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Book Reviews

Pintxos

Small Plates in the Basque Tradition

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Spain is such a large, diverse, historic, and passionate country, no one should question why it continues to captivate the culinary world’s imagination. Sandwiched between two bountiful seas, rippled with mountains, plains, and rivers drenched in ample amounts of life-giving sunlight, she is a splendidly talented landmass ideal for food production. Furthermore, her African, Middle Eastern, and European heritage assures a mixing pot of culinary influences resulting in homegrown chefs conversant in the broadest palate of skills.

Yes, we’ve seen our share of Spanish / tapas cookbooks over the past few years and perhaps someday we’ll tire of them. But not if they continue to arrive from maestros like Gerald Hirigoyen, chef/owner of two stellar San Francisco restaurants, Piperade and Bocadillos.

Pintxos, pronounced “pinchos” in Spanish, is the Basque word for tapas. By definition, a single almond in a bowl qualifies, but the beauty of tapas lies in the one-or-two-bite factor. Otherwise tapas rules are limitless: a cube of manchego stuck with toothpick, a devilled egg spiked with anchovies, a green olive stuffed with wedge of fresh red pepper.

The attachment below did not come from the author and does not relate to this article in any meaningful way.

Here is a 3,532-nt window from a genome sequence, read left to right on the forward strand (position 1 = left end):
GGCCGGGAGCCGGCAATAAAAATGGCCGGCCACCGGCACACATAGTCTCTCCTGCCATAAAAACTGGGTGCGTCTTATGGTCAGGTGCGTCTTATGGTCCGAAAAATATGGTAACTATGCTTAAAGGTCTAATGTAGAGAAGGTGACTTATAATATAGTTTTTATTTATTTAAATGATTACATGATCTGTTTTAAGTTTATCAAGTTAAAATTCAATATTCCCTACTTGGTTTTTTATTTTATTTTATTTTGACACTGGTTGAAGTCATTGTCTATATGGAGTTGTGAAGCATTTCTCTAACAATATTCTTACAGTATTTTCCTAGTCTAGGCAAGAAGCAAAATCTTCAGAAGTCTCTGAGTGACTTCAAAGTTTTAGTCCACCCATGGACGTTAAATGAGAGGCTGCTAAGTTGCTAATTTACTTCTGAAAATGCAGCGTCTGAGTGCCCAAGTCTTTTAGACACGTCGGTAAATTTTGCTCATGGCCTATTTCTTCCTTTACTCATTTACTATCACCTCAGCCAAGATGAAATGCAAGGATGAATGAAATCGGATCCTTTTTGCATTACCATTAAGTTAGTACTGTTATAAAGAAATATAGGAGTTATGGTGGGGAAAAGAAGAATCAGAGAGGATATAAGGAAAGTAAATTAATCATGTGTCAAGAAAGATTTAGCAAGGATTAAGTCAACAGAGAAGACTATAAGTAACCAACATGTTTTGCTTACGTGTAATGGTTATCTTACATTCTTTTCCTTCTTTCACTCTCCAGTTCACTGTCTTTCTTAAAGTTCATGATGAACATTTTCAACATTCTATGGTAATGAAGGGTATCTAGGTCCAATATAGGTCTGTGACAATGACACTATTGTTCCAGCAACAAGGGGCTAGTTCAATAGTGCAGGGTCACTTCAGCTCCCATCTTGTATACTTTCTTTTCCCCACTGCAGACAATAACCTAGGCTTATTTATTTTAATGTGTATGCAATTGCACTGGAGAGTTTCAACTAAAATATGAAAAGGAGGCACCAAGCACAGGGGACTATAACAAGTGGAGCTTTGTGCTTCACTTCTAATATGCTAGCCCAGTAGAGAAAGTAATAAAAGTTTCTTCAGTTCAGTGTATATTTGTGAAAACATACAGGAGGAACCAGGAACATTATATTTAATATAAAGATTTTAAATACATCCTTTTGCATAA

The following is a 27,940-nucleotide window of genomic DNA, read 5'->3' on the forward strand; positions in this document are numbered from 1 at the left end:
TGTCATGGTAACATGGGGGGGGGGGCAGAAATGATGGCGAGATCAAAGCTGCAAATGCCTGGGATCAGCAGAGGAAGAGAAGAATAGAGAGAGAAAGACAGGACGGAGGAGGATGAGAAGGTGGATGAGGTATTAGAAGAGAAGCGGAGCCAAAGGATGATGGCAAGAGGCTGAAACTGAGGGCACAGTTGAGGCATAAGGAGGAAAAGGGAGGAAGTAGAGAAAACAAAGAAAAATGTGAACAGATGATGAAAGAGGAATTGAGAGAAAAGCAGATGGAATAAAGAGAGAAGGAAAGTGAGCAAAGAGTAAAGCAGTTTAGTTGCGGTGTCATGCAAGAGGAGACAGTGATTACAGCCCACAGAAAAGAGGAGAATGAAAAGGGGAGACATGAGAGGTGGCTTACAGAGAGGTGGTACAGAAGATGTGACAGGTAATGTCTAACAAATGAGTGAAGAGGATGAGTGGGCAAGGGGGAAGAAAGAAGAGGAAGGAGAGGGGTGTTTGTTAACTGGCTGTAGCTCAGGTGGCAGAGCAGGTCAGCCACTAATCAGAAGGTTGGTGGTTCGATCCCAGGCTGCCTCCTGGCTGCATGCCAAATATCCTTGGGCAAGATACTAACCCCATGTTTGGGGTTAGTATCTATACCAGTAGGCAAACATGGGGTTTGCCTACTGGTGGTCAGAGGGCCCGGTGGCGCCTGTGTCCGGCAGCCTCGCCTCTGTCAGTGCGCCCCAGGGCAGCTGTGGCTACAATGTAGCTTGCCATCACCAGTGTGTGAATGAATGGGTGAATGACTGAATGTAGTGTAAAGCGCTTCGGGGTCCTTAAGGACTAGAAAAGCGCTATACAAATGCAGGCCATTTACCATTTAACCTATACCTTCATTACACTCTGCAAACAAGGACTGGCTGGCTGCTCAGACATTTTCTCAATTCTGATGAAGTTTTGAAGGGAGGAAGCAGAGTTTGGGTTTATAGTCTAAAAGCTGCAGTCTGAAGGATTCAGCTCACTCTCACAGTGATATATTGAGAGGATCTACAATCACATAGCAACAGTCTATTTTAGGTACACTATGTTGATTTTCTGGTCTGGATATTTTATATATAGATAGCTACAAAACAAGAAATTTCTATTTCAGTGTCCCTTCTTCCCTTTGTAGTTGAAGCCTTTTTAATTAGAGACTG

Hirigoyen offers ten versions of tapas divided into chapters ranging from A La Plancha (on the griddle) to Bocadillos (little sandwiches), Fritos (fried bites), Organos (innards), Ensaladas, Pinchos (skewers), and Sopas, to Montaditos (bites on bread). He also offers a list of recipes for pantry items to keep on hand. “Confit of Lemon,” for example, “Fried Shallots, and Moscatel Vinegar Reduction,” and “Ham Dust” (yes, exactly what you imagine it to be), amongst other flavor-ful accents and accompaniments.

Several Hirigoyen recipes in Pintxos demand comment. “Figs Marinated in Sherry with Aged Goat Cheese and Basil” is served as a small decadent sandwich, “Baby Beets, Cucum-bers, Olives, and Feta Skewers,” and “Eggplant [roasted with garlic and served on toast] and Aged Goat Cheese.” And because Basques will not under any circumstance discard with any part of an animal, we also find “Calf’s Liver and Carmelized Shallot Brochettes,” “Oxtail Empanadas,” and “Braised Veal Sweetbreads in Madeira.”

This is Hirigoyen’s third book. Twice he has been named Best Chef in the Bay Area by San Francisco Magazine, a fantastic honor with heavyweights like Waters, Keller, and Danko to compete with.

Disclosure: This article is not an endorsement, but a review. The author provided free copies of his/her book to have his/her book reviewed by a professional reviewer. No fee was paid by the author for this review. Foreword Reviews only recommends books that we love and make no guarantee that the author will receive a positive review. Foreword Magazine, Inc. is disclosing this in accordance with the Federal Trade Commission’s 16 CFR, Part 255.

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